• The governor “should purge PUC and ERCOT leadership and replace them with engineers, accountants, power-generation experts and customers who reside in Texas.” The resignation of the top leadership at ERCOT has provided an opportunity to improve that agency.
  • The Legislature should pass a bill requiring the state’s Sunset Commission to assess the performance of ERCOT and the PUC. That is an excellent idea. A thorough, dispassionate analysis is needed.
  • The Legislature should ensure that energy providers winterize their operations and that the state moves to a “capacity market” in which providers are paid to be ready to meet the extraordinary demands of severe weather events. The result would be modestly higher average bills for customers, but the deaths and massive costs of events such as the recent deep freeze would be avoided. (Rep. Steve Allison, another San Antonio Republican, on Monday filed a bill to require the PUC to develop weatherization rules for electric generation plants.)
  • “To deal with massive utility bills created by this storm, the Legislature must help customers pay for exorbitant energy costs assessed during the extreme weather. This can be accomplished by using the state’s rainy day fund to offset costs and working with the power industry to negotiate a settlement that covers costs while avoiding an adverse impact on ratepayers.”

Larson makes one off-key recommendation – that the three commissioners heading the Public Utility Commission be elected statewide rather than appointed by the governor “to ensure its commissioners are directly accountable to voters.”

This is a fantasy. Let me ask you this: Can you name the three members of the Texas Railroad Commission? If you can, you are probably an oil and gas executive, since that’s the industry the Railroad Commission regulates, not railroads. 

Elections of such specialized positions are false democracies. Ordinary voters have little information about the candidates, who receive the largest share of their campaign contributions from the industries they regulate. Knowing little else about them, voters tend to vote solely on the basis of party, ethnicity, sex, or name recognition. There is no “accountability.”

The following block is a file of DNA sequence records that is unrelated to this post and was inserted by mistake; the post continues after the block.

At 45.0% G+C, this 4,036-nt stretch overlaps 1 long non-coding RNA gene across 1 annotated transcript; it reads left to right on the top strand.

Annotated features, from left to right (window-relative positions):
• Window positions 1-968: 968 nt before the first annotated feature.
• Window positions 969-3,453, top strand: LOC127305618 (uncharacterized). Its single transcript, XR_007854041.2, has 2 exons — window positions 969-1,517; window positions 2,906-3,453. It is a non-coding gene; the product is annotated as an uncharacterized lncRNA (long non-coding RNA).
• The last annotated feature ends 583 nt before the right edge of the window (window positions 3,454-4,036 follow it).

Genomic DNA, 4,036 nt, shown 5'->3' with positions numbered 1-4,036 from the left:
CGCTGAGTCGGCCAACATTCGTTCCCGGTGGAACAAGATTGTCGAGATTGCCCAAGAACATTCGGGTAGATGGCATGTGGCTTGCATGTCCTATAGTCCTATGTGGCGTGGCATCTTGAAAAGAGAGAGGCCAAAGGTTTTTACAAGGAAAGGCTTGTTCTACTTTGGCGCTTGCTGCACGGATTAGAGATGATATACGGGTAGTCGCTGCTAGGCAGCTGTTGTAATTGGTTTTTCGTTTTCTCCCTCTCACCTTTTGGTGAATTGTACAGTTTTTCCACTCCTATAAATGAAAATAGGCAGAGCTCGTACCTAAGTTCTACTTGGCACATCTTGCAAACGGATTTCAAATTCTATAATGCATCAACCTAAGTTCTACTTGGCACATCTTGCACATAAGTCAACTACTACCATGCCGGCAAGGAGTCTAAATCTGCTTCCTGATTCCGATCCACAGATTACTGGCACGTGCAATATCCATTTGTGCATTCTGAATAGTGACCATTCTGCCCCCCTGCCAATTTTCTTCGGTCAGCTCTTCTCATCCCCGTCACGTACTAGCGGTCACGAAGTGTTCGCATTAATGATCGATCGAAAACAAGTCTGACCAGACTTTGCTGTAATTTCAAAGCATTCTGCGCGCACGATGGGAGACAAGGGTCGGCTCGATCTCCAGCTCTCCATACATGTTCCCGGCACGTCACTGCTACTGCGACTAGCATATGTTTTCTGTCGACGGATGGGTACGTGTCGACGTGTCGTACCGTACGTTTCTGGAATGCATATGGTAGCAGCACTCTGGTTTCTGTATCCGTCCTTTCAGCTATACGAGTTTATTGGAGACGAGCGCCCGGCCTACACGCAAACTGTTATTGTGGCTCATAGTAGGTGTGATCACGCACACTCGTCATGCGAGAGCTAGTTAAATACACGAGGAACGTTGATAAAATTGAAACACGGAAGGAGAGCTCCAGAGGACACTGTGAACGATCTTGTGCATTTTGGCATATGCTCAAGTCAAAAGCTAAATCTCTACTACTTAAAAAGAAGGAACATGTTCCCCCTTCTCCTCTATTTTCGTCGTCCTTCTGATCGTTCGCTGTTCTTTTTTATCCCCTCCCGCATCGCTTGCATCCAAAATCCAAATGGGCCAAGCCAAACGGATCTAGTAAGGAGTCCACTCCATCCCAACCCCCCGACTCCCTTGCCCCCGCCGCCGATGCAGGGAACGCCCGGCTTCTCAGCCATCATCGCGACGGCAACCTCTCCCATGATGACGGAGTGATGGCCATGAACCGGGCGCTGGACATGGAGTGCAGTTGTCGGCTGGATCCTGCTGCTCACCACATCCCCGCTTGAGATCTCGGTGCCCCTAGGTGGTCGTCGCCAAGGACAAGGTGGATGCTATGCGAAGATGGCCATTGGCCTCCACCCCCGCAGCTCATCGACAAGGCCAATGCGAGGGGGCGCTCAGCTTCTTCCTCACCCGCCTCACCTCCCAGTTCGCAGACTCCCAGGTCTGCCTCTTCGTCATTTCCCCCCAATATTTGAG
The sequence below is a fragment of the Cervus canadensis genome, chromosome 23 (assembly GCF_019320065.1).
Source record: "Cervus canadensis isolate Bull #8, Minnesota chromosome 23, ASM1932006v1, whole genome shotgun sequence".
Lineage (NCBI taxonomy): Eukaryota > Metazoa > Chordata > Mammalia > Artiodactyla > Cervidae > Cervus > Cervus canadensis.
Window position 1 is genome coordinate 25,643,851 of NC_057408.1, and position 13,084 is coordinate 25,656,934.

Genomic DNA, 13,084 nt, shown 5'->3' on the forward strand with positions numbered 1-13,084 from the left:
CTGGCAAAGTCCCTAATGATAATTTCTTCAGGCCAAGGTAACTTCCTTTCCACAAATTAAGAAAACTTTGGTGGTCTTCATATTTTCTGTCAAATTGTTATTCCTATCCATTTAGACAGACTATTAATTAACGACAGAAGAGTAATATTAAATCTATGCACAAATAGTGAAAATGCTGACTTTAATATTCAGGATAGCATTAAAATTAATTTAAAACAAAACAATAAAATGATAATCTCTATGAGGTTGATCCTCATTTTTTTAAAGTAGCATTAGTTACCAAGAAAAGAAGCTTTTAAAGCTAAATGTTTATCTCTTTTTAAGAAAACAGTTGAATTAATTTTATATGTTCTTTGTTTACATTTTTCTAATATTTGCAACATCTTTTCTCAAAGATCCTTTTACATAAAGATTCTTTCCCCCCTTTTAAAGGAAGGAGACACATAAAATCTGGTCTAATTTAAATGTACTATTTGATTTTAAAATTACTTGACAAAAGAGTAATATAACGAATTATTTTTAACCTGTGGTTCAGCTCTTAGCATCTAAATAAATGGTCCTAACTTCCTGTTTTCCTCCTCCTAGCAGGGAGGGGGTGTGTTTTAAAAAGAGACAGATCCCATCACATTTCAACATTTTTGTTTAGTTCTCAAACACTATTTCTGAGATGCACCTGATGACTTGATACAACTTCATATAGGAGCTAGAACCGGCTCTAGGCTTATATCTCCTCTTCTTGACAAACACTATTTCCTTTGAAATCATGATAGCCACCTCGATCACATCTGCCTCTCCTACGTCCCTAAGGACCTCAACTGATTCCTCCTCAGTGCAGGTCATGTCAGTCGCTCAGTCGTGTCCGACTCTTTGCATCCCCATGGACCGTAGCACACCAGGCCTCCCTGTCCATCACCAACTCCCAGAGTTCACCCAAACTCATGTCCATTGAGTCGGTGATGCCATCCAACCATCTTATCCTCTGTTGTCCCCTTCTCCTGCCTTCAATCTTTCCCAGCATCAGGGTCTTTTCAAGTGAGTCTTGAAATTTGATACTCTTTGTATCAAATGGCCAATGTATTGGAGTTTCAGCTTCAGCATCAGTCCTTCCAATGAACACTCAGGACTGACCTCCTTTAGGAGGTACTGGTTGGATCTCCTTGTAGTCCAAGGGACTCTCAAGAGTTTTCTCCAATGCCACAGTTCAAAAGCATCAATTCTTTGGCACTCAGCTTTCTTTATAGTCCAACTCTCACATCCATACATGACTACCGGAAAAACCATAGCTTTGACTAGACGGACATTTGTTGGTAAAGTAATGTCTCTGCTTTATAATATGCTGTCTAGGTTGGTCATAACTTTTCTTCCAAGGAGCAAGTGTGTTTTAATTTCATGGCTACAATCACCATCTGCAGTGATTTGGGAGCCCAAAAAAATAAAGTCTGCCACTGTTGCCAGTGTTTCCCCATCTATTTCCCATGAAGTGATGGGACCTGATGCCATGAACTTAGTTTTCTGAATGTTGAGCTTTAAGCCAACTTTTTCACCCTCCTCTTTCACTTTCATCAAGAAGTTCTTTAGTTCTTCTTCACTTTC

Other than that, Larson’s recommendations are good. Nirenberg and City Council would do well to pick up on one of them: commissioning an independent expert review of the operations of CPS Energy and the San Antonio Water System. CPS Energy leaders say all of their varied electricity generators – natural gas, coal, nuclear, solar, and wind – suffered reduced production during the freeze. 

Yet the utility, like other providers around the state, did little to winterize their production facilities after the freeze-related outages of 2011. The pain in San Antonio would have been considerably less had they done so. CPS Energy would have needed to buy less natural gas on the spot market at outrageous surge prices. Admittedly they, like ERCOT with the Legislature, were not pressured by City Council to do this. One of the results of term limits is that no city officials in power in 2011 are in a position to be held accountable.

Nevertheless, the mayor and council members should adopt for themselves with regard to CPS Energy the responsibility Larson accepts toward ERCOT: “A lot of blame is being cast in every direction. It is time for the Legislature to accept responsibility for millions of Texans going without power. We must make these structural changes to protect our citizens and our economic development efforts.”

Rick Casey

Rick Casey's career spans four decades of award-winning reporting on San Antonio. He previously worked as a metro columnist for the former San Antonio Light and, later, the San Antonio Express-News.